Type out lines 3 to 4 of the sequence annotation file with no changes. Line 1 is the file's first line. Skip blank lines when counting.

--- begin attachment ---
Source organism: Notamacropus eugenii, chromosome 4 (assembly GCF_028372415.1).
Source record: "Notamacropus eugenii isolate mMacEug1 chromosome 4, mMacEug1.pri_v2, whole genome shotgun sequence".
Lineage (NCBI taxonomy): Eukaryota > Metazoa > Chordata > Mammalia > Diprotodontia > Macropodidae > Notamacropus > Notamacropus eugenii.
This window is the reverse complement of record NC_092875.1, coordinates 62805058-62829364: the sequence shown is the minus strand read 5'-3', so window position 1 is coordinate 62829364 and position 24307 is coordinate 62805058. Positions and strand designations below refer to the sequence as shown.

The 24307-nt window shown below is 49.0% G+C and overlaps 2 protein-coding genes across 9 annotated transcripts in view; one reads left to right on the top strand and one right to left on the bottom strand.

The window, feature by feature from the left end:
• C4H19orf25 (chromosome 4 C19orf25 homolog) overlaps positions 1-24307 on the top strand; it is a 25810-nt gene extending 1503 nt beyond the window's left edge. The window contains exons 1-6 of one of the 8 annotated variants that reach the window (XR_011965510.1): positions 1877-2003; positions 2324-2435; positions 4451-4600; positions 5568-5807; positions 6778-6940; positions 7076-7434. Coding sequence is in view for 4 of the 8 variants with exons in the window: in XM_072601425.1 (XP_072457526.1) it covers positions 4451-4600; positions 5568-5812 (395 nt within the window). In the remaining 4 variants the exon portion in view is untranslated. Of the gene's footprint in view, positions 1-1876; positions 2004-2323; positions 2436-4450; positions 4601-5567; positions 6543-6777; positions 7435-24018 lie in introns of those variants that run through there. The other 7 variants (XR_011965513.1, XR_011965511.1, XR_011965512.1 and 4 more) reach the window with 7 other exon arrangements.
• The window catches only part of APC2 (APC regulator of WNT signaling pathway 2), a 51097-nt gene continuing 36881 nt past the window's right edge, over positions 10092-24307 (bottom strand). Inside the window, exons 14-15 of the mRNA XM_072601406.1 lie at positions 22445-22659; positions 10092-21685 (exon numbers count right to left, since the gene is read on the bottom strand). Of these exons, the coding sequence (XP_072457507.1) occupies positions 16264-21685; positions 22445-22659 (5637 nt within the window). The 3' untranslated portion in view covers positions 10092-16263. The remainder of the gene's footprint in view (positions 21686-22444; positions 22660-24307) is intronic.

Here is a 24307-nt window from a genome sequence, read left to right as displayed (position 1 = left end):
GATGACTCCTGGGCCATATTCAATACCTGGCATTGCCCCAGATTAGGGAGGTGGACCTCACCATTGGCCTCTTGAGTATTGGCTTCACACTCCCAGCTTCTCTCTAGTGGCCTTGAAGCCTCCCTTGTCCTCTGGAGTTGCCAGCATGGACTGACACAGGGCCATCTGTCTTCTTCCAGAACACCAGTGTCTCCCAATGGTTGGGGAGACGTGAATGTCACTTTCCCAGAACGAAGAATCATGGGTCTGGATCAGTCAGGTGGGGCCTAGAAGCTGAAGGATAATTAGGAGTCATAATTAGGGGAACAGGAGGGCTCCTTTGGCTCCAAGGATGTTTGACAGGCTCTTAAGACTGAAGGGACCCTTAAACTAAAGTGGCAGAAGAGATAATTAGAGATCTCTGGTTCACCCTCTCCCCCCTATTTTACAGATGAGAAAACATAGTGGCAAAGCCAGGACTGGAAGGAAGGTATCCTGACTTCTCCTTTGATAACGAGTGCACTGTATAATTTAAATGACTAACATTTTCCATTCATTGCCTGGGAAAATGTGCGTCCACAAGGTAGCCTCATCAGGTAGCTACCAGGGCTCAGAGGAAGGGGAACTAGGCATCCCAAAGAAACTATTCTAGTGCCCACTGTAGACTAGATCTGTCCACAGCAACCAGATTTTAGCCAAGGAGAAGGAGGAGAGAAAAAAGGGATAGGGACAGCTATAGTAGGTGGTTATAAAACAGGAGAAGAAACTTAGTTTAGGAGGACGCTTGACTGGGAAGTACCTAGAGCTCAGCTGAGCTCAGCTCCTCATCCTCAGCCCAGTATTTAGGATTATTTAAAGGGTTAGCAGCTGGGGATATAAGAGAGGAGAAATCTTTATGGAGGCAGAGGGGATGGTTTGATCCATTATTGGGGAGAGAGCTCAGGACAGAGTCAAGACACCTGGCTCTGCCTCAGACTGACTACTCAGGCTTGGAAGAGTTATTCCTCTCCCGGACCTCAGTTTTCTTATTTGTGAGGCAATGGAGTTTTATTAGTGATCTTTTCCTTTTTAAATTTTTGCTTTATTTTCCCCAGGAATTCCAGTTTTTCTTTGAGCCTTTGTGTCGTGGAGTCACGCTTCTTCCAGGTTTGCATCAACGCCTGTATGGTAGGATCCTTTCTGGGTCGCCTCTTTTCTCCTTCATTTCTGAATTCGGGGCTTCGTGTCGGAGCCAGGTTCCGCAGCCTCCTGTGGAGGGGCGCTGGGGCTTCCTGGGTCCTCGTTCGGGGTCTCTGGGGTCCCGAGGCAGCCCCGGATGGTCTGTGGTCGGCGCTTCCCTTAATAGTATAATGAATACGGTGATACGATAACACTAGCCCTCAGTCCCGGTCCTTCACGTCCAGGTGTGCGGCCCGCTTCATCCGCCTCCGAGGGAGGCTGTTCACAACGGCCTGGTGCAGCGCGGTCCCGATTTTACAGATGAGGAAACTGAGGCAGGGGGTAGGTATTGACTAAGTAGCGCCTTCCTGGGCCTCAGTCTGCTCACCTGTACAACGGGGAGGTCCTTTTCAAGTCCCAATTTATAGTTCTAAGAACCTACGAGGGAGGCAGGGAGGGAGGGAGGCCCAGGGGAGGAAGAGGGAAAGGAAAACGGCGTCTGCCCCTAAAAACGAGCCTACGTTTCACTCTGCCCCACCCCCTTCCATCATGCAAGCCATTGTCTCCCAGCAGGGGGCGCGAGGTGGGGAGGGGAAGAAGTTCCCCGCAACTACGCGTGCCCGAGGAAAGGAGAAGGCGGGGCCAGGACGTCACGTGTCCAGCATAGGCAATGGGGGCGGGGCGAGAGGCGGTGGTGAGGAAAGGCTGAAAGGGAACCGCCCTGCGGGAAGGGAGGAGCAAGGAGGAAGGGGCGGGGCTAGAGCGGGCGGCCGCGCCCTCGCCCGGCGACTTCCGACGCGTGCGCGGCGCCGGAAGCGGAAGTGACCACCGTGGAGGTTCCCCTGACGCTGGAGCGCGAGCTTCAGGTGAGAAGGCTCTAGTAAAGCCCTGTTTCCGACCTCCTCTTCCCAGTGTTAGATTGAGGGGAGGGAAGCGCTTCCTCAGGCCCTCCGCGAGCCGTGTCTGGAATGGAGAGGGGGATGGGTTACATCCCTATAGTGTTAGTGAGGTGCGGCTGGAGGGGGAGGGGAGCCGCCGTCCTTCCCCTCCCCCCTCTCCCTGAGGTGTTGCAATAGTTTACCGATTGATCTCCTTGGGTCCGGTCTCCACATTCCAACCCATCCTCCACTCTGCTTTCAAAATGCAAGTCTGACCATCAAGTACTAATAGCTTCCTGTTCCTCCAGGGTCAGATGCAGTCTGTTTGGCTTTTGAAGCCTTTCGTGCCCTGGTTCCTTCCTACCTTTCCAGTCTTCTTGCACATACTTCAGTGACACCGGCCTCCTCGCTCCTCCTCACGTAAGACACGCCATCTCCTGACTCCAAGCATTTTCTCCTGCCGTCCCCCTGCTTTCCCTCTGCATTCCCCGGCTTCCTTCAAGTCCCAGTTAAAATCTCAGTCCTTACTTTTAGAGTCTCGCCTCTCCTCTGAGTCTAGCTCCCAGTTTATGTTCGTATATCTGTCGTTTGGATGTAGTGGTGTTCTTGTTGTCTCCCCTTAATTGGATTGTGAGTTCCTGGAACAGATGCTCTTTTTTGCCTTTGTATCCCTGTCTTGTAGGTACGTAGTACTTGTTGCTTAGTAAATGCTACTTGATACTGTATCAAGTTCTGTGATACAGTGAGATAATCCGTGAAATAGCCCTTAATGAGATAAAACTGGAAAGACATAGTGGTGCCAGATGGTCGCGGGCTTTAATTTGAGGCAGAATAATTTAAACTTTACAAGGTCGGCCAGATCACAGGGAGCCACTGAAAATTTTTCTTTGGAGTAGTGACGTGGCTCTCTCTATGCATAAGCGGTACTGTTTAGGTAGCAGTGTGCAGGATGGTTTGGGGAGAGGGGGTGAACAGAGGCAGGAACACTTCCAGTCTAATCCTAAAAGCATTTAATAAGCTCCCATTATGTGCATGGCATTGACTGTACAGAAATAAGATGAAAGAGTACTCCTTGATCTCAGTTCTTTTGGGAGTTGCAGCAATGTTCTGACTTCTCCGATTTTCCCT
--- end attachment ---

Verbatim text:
Lineage (NCBI taxonomy): Eukaryota > Metazoa > Chordata > Mammalia > Diprotodontia > Macropodidae > Notamacropus > Notamacropus eugenii.
This window is the reverse complement of record NC_092875.1, coordinates 62805058-62829364: the sequence shown is the minus strand read 5'-3', so window position 1 is coordinate 62829364 and position 24307 is coordinate 62805058. Positions and strand designations below refer to the sequence as shown.